Sunday, December 14, 2014

Conversations With Your Kids ...

The heraldic ravens here at The Shamblings
Hey Dad!

Yeah, hi.

I'm hungry!

Yeah. You only have about 3kg of Kitty Kibbles there in your feeder, and you got a TV dinner this morning.

OK, true, but you have to watch me!

Yeah. Why? You do tricks?

Nope, not that you'd notice, but if you don't watch me then no-one sees me eat and then who's to say that I've eaten?

Hey, that's pretty existential for a cat. But I would like to point out, if I may, that even without being watched 24/24, 7/7 you have still managed to put on quite a bit of weight. Not to put too fine a point on it, you is one big fat ex-kitten, and keeping that tub of cat-food brim-full is playing merry hell with my mortgage repayments.

Let me out now? Before Indra starts licking me? Please?

Also, you are not as cute as you used to be. You may think that the incident the other day, when I pranced and screamed ever so slightly as your needle-sharp claws sank into the good old gluteus maximus and the left testicle, was amusing: but I beg to differ. Have you considered going out and getting a job? No, I thought not.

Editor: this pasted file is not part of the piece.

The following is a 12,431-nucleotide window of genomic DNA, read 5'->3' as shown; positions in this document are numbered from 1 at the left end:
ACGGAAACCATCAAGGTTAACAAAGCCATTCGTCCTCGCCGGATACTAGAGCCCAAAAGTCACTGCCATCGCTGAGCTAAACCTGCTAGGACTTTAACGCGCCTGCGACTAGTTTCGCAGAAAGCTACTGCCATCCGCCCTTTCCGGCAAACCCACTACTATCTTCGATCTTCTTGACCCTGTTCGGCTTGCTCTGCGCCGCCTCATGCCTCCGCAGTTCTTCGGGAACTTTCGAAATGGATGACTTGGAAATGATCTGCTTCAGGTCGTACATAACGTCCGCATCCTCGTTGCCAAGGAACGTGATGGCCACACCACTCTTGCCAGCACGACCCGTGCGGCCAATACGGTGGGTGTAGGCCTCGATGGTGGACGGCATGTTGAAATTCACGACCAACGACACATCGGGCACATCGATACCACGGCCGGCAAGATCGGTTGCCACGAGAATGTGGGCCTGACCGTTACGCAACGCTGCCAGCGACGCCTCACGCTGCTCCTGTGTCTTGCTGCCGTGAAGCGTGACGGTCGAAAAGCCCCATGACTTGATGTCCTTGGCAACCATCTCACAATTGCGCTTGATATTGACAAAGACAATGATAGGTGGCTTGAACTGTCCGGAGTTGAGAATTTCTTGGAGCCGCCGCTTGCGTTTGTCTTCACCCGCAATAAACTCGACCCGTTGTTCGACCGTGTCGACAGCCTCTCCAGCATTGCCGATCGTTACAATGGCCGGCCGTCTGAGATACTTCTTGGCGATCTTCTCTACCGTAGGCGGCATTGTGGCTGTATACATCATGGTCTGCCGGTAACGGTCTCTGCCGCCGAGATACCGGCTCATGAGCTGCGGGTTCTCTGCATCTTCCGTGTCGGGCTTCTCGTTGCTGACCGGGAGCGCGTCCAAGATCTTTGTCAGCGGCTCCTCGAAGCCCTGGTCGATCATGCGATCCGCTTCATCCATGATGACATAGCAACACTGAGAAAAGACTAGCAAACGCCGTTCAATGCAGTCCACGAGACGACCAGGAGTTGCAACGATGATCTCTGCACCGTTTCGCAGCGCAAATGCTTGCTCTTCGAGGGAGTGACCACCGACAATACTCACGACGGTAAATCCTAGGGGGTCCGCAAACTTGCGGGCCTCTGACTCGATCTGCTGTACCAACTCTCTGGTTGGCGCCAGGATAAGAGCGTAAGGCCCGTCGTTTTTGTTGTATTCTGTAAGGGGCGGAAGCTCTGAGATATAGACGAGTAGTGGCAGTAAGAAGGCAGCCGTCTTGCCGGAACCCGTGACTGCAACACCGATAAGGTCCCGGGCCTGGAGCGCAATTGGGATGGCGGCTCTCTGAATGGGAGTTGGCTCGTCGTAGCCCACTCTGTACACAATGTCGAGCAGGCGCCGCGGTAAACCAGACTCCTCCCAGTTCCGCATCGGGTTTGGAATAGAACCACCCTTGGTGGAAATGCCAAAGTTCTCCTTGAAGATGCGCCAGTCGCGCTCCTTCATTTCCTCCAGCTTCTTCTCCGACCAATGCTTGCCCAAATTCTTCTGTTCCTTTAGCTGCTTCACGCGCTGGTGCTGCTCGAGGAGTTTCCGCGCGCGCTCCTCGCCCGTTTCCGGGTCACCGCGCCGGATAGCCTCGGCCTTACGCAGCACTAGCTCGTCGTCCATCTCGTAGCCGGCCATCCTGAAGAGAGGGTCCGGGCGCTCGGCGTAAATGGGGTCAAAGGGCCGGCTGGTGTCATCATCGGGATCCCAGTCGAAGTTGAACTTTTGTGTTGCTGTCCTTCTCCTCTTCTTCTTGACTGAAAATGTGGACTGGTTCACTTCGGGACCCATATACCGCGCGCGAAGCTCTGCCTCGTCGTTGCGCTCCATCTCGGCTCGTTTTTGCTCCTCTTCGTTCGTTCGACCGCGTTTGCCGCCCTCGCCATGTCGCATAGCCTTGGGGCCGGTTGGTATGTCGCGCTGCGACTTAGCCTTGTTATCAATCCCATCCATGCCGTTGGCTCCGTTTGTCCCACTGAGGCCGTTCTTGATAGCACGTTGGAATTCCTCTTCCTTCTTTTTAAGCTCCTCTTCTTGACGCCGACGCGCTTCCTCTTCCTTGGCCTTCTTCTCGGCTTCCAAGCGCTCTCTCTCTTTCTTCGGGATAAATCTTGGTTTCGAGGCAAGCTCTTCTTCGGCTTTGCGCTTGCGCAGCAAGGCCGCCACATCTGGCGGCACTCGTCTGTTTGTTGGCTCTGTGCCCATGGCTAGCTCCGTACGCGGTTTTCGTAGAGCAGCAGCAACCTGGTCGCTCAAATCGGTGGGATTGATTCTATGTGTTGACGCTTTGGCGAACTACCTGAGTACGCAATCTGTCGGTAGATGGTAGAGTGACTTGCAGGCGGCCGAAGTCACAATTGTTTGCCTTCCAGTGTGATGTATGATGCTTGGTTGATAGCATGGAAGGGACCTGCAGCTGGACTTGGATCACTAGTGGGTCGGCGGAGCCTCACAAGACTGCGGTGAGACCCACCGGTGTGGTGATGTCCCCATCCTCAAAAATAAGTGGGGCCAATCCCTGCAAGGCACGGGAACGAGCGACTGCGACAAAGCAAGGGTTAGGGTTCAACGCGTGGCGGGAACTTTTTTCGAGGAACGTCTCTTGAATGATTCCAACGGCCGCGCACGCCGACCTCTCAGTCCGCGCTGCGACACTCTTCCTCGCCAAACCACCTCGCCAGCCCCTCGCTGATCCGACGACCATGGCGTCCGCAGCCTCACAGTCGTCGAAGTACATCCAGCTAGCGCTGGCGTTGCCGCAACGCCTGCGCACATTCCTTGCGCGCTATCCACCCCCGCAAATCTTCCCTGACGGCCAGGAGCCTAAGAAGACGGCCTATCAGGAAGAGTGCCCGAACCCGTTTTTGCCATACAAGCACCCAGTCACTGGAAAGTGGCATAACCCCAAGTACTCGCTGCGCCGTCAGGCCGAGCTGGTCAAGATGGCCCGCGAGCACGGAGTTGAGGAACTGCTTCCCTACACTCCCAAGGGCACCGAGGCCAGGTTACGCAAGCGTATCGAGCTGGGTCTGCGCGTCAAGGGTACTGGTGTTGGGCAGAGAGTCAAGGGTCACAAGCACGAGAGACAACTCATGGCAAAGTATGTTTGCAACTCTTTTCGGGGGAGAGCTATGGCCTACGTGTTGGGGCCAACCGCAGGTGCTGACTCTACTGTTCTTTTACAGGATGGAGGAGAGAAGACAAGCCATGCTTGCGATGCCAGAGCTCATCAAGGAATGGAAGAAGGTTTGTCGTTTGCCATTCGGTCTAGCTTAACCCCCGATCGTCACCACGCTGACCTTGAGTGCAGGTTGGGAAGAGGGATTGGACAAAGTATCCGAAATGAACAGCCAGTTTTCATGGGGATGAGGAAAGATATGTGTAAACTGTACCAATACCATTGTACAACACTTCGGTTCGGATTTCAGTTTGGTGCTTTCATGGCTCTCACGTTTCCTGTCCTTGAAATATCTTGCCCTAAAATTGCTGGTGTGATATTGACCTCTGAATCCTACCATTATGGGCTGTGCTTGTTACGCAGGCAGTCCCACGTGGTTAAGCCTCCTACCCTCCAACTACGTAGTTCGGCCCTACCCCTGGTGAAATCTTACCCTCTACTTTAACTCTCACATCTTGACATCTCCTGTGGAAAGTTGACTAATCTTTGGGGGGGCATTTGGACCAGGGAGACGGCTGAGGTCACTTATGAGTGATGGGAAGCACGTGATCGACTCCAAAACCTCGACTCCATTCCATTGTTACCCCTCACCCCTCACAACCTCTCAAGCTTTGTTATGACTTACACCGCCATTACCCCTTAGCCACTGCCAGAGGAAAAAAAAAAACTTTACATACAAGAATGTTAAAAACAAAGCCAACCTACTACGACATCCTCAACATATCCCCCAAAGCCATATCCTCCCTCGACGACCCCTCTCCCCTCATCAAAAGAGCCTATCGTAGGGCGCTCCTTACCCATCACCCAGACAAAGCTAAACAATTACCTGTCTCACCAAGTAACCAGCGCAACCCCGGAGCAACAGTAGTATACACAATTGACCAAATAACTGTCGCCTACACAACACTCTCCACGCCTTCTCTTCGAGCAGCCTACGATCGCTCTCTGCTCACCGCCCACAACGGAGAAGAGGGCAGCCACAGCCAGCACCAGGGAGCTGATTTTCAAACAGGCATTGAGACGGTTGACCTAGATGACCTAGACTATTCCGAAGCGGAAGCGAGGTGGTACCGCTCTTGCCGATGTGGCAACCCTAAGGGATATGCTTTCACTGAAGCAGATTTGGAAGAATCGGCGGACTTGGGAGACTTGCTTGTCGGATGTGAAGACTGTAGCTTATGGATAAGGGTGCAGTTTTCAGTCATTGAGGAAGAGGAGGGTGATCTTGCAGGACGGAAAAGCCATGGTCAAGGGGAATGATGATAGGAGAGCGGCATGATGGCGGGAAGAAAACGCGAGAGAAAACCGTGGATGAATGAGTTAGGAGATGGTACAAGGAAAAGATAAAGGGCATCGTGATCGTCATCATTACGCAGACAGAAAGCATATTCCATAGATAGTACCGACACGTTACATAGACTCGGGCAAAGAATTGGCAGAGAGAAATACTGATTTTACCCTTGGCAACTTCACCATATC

Damn. Hey, I'll fuck around with all your piles of paper and put them all over the floor, and then I'll convince dickhead Shaun to come piss on them.

Bastard.

Kids or cats, the results are rarely what you expect. At least with cats you can have them sterilised and no-one will bat an eyelid. Kids are beyond the pail. (No, that is not a typing error. From Whackywheedia: "beyond the pail: an expression dating from C13 (citation needed) when a pail was placed on the floor of the Great Hall on the occasion of a high feast. Those seated above the pail were permitted to enjoy the same privileges as the lord and lady of the démeure, and could crap on the steps leading up to the main entrance: those 'below' (or 'beyond') were obliged to relieve themselves in the pail, often to raillery from their fellow diners but always to the pleasure of the gardener, whose perquisite it was to fertilise the potager with its contents.")